Students who garner high-tech skills may still get undercut by people halfway around the world who are willing to do the same work for one-fifth of the salary. The surest way to compete is to offer something the Chinese and Indians (and Vietnamese, Singaporeans, etc.) cannot -- technical skills are not enough.
Pragmatic folks naturally seek direct links from skill to result, such as engineers using their technical knowledge to keep planes aloft and bridges from buckling. But what about Abraham Lincoln educating himself via Shakespeare, the Bible and other great literary works? Alan Greenspan's degrees are in economics but he plays a mean jazz saxophone. Indeed, many of today's foremost (and wealthiest) entrepreneurs, people like Warren Buffett, studied economics -- not a STEM subject -- in college. Adam Smith studied moral philosophy.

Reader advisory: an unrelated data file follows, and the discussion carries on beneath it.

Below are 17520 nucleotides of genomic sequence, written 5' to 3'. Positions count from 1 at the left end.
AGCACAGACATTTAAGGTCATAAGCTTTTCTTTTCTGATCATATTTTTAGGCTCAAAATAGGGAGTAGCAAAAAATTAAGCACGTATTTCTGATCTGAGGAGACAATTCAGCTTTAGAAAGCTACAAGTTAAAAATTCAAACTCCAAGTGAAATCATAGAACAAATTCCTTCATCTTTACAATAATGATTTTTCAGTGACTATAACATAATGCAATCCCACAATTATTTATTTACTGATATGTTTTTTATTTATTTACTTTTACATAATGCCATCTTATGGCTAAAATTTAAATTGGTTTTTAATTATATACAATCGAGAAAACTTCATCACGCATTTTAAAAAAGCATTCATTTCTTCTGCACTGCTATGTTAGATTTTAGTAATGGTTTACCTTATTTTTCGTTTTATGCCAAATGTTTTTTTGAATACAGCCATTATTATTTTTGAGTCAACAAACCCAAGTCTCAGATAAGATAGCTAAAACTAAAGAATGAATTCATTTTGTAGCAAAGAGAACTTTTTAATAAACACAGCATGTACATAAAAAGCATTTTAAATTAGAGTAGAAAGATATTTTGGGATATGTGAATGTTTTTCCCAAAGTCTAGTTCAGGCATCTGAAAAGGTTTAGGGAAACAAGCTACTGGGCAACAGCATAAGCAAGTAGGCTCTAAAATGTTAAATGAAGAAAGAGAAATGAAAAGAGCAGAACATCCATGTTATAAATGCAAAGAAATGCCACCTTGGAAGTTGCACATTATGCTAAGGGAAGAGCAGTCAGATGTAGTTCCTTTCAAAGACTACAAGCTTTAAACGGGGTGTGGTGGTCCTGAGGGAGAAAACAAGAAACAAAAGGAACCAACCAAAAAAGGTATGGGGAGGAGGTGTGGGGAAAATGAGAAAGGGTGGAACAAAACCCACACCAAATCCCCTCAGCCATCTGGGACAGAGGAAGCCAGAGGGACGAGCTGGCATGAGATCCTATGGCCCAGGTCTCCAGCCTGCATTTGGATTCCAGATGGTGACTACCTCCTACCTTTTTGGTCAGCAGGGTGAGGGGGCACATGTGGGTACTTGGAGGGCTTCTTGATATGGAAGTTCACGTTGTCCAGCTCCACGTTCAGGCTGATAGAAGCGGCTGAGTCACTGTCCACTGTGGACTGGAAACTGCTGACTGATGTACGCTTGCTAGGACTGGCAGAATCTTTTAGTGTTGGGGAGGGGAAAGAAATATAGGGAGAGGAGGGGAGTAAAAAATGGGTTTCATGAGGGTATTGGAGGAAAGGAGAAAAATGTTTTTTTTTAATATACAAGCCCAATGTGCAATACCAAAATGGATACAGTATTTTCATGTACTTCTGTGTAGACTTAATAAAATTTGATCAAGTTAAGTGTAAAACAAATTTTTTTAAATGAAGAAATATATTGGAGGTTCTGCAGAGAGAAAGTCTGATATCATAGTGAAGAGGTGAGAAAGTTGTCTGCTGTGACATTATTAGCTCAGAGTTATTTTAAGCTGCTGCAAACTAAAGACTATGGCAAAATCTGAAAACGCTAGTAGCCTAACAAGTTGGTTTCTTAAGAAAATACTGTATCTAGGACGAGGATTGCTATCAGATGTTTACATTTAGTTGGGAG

Abandoning the liberal arts in the name of STEM alone also risks widening social divides and deepening domestic inequities. The well-to-do who understand the value of liberal learning may be the only ones able to purchase it for their children. Top private schools and a few suburban systems will stick with education broadly defined, as will elite colleges. Rich kids will study philosophy and art, music and history, while their poor peers fill in bubbles on test sheets. The lucky few will spawn the next generation of tycoons, political leaders, inventors, authors, artists and entrepreneurs. The less lucky masses will see narrower opportunities. Some will find no opportunities at all, which frustration will tempt them to prey upon the fortunate, who in turn will retreat into gated communities, exclusive clubs, and private this-and-that' s, thereby widening domestic rifts and worsening our prospects for social cohesion and civility